The Tree of Hands by Ruth Rendell

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A young boy dies, another goes missing, and one mother’s choice will forever alter many lives When Benet’s young son dies on the operating table, she cannot be comforted—not even by her mother who cares for a young boy just about the same age. Meanwhile, another mother’s son goes missing, and police circle around possible suspects in what must be murder. These three mothers—the schizophrenic Mopsa, upwardly mobile Benet, and gold-digging Carol—become forever entwined by death, delusion, kidnapping, and murder, and one woman’s loss becomes another’s gain. With deft characterization and keen insight, Rendell presents a complex, real exploration of morality and a mother’s love in this Crime Writers’ Association Macallan Silver Dagger award–winning novel.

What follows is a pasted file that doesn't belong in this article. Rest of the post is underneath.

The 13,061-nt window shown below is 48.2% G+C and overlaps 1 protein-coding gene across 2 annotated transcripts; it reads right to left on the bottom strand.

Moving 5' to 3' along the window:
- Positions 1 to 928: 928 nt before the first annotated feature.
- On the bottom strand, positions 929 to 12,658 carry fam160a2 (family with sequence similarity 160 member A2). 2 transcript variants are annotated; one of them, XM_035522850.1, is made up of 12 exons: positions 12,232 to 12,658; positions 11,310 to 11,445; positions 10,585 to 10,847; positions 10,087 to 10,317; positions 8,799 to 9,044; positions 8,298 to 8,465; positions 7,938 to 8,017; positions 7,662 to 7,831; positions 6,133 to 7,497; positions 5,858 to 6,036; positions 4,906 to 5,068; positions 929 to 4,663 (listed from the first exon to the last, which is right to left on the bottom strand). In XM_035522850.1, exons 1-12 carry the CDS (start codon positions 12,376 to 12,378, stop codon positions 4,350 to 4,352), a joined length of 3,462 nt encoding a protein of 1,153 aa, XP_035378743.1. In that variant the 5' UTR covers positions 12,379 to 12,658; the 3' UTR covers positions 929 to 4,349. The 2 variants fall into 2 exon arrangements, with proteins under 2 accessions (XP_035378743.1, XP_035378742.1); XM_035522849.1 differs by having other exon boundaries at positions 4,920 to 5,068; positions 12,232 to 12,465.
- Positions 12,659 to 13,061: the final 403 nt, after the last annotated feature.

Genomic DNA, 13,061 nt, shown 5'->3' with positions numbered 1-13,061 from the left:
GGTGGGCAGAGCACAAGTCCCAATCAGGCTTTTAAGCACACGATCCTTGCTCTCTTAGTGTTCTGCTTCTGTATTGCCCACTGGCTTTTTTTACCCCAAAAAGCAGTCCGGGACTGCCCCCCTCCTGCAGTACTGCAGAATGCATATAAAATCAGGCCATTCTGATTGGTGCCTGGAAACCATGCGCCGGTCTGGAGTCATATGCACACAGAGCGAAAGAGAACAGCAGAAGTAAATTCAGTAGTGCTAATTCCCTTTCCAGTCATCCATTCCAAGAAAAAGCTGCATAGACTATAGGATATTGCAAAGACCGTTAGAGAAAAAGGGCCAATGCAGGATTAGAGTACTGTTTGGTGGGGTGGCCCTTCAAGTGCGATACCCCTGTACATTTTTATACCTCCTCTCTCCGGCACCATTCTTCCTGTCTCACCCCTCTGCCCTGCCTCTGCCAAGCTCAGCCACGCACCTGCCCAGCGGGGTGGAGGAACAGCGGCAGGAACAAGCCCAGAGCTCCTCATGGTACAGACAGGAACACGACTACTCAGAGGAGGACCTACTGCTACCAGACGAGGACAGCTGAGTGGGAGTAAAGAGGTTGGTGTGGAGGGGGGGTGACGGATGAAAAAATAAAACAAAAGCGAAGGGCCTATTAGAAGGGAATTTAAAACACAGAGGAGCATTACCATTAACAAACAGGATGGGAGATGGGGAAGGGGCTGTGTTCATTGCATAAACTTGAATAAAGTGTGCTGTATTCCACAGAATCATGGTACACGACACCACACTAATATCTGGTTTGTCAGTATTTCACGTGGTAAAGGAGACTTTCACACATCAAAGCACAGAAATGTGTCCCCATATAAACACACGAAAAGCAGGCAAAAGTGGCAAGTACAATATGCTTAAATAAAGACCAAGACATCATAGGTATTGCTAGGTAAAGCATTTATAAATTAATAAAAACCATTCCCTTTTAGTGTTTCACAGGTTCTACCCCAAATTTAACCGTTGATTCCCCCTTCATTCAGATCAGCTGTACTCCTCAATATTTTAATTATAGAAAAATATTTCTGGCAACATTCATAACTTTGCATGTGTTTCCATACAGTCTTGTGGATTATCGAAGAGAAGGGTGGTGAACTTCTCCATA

About Ruth Rendell

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Ruth Rendell was born in Essex, England on February 17, 1930. She was educated at Loughton County High School. Rendell began her career as a journalist. She wrote six novels before sending her work in to a publisher. She writes crime novels and psychological thrillers, and is best known for her Inspector Wexford books. Rendell also writes under the pseudonym Barbara Vine. Rendell has received many awards for her writing, including the Silver, Gold, and Cartier Diamond Daggers from the Crime Writers' Association, three Edgars from the Mystery Writers of America, The Arts Council National Book Awards, and The Sunday Times Literary Award. She is a fellow of the Royal Society of Literature. Many of her titles have been made into films and made-for-tv movies.
Published December 28, 2010 by Open Road Media. 324 pages
Genres: Mystery, Thriller & Suspense, Literature & Fiction, Horror, Crime. Fiction

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